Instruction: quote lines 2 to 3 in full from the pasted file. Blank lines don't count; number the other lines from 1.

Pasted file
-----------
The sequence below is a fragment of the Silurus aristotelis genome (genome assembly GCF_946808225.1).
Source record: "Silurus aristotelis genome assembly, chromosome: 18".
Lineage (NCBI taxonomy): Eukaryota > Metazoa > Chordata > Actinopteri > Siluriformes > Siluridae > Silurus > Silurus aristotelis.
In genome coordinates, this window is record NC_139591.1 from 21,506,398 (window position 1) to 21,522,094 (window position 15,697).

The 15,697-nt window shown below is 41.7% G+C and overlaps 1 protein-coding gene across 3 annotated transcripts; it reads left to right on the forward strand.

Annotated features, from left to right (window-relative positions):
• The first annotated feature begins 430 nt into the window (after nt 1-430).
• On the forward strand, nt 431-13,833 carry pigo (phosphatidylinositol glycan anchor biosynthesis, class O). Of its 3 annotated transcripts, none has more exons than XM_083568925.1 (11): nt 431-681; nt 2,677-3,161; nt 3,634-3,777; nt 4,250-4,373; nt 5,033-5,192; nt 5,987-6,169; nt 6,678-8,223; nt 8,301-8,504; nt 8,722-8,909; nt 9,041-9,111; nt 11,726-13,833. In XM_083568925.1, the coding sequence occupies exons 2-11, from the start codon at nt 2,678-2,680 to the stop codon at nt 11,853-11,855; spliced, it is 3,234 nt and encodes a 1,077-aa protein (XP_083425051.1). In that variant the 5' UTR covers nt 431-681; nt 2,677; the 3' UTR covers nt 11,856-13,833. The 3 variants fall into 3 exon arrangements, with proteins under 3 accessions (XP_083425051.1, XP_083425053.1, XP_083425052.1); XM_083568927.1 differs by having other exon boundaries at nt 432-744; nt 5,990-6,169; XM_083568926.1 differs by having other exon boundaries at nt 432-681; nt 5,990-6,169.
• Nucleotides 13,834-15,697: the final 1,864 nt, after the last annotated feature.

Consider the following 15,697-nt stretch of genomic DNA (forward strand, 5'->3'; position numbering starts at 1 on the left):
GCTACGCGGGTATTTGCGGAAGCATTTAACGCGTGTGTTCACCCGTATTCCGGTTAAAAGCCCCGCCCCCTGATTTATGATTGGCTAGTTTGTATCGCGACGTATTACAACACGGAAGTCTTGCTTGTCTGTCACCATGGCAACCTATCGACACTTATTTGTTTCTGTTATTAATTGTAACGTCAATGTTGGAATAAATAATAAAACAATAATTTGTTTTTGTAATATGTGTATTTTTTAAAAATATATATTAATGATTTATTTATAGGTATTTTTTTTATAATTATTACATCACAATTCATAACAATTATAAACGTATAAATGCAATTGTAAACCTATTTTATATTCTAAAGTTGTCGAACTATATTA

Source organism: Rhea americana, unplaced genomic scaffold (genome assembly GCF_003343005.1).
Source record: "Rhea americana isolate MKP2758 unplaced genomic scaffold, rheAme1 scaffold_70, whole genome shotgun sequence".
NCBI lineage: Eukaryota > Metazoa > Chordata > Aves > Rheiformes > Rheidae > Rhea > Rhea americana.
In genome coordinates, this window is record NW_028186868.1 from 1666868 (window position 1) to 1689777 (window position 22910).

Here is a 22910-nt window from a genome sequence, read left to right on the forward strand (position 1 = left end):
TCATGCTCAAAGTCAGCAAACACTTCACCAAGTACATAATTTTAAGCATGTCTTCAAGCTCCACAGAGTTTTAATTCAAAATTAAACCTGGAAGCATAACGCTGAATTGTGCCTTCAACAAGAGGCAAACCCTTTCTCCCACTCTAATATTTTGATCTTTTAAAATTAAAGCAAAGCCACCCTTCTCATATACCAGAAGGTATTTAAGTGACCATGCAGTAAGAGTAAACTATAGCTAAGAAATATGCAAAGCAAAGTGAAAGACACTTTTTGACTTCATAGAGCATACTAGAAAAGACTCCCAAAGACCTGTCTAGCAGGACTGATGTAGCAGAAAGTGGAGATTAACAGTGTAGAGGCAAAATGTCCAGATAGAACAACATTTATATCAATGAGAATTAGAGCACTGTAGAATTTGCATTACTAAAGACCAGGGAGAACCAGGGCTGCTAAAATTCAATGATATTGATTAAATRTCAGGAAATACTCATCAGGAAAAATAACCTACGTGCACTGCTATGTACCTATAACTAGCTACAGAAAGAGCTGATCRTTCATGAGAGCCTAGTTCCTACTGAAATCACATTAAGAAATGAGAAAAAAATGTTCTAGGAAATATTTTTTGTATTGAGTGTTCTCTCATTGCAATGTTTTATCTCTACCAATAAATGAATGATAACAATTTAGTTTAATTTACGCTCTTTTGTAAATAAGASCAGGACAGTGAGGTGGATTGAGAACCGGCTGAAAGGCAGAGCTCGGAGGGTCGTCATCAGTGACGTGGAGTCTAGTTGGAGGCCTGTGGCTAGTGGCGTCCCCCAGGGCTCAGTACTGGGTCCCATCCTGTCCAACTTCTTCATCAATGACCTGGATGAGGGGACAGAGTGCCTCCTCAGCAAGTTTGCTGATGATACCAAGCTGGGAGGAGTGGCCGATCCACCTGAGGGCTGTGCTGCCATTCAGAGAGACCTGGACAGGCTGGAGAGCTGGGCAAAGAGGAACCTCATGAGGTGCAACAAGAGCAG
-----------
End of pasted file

Source record: "Silurus aristotelis genome assembly, chromosome: 18".
Lineage (NCBI taxonomy): Eukaryota > Metazoa > Chordata > Actinopteri > Siluriformes > Siluridae > Silurus > Silurus aristotelis.